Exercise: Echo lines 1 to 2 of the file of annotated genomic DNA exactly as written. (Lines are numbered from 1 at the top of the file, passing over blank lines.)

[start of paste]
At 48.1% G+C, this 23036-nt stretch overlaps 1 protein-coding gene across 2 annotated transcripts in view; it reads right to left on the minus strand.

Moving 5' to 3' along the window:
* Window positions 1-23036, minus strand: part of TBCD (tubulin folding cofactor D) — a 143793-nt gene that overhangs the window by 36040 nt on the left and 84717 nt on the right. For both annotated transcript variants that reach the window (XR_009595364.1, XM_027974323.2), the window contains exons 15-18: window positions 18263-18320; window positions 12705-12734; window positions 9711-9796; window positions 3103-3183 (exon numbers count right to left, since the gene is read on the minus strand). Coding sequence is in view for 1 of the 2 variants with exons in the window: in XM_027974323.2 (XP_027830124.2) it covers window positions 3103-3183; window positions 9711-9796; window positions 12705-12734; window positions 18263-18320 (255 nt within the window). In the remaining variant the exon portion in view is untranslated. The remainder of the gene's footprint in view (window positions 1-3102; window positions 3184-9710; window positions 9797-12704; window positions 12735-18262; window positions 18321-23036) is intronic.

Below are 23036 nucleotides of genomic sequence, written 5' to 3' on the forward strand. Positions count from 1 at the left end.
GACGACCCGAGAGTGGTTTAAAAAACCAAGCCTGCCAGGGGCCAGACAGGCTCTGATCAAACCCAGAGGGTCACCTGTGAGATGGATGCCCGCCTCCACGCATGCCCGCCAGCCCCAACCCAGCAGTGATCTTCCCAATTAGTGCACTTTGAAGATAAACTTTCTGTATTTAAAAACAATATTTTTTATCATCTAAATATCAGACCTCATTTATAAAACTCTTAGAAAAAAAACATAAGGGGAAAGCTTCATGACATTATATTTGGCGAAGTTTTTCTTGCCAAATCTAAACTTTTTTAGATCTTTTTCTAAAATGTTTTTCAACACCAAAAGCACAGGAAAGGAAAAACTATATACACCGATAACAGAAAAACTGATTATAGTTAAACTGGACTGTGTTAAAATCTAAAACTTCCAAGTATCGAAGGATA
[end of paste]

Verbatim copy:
At 48.1% G+C, this 23036-nt stretch overlaps 1 protein-coding gene across 2 annotated transcripts in view; it reads right to left on the minus strand.

Moving 5' to 3' along the window: